1999: Free internet access is a big thing in the Windows world. Many people are currently using free ad-based internet services instead of pricier ones, such AOL and Erols.
Free internet services was a relatively unfilled niche in the Mac computing world, except for a few companies that offered Mac versions of their software. However, all of these programs were unreliable, buggy, and always painfully slow.
But now this niche is finally filled by a fast, reliable, and working service. Recently, Freei.Net released a version of its internet access software for the Mac.*
I’m always interested in trying new things, so as soon as I saw this software was ready to be downloaded, I quickly did so.
After filling out a long survey, which finally at the last step asks you to setup an account, I was prompted to download the software. The file itself is only about a 2 MB file, so on my iMac, it was a quick download.
After the download I got ready to install it. I was getting ready for this nifty new service to not work correctly, due to the old saying, “If it sounds too good to be true, it probably is.”
Now it was time to get to the installation step. I decompressed the file and then double-clicked the resulting installer. I was greeted with a nice little welcome message and was then asked to select a place where I wanted to install my shiny new internet service.
Now, that FreeiNet was installed on my iMac, it was time to get on the net. The installer would help me along with this little step. Once the installation was complete, it asked me if I wanted to set up a new account or if I wished to use my existing account.
Since this was my first time using the software, I would need to create a new account. This is where everything went wrong. Once I clicked this virtual dead-end button, I was sent straight to crash city.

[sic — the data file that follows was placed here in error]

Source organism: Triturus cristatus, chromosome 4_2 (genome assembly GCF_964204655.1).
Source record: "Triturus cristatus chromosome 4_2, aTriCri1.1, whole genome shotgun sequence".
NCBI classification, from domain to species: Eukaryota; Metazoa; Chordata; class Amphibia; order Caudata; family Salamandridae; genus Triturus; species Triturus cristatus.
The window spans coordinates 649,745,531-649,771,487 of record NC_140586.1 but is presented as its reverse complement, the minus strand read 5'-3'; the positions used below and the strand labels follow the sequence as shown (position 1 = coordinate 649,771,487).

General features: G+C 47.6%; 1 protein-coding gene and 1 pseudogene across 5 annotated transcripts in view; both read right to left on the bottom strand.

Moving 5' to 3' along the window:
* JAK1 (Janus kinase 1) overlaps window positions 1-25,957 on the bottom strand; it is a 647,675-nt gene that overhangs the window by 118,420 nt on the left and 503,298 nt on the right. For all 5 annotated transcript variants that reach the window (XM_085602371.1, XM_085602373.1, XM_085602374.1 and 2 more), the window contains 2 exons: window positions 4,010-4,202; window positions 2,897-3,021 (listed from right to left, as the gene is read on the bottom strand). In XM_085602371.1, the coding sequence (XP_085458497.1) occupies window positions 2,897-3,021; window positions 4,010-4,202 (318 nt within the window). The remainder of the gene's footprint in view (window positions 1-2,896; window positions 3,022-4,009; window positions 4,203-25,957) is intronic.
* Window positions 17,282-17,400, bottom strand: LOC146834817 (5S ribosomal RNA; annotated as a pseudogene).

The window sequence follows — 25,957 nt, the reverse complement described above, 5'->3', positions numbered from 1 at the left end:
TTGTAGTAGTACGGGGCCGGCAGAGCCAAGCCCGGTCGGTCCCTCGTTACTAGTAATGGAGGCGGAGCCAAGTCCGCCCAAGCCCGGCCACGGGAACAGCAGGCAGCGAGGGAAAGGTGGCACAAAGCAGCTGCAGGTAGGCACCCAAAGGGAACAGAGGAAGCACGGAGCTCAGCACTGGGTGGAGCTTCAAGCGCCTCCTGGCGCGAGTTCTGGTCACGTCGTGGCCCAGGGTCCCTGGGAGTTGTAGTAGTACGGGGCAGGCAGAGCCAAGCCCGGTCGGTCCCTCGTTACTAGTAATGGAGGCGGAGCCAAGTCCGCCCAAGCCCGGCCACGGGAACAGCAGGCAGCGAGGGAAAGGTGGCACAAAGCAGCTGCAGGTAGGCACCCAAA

After rebooting several times due to the installers crashing, I figured clicking the “use an existing account” button couldn’t hurt. So I did. After that, it went crash-free to let me select an access number. Then it asked me for a user name and password. I knew that after all of this work, it would come to this – I needed a user name.
Then I realized something: On FreeiNet’s website, you pre-register a username and password. Once I remembered this helpful little tidbit, I was on my way to FreeInternet-dom.
Once I filled out the information, I was greeted to a dialog box that stated that it was connected to its servers. After a few seconds of this, my browser opened up, as did a little ad box, and a program asked me if I wanted to setup a chat program to work with it.
After all of this time, I had finally connected to the first actually reliable free internet service for the Mac. Now Mac users won’t have to suffer paying for internet access. I’ve already referred some of my friends and family members to this new service, but until I can make sure this service won’t follow in the footsteps of the other free internet services, I’ll also be keeping AOL.
Update: Freei.Net closed its doors in October 2000, less than two years after it began. It’s brand name was acquired by NetZero.com.
* Note that Freei.Net requires a PowerPC-based Mac or compatible. It is not compatible with 680×0-based Macs.
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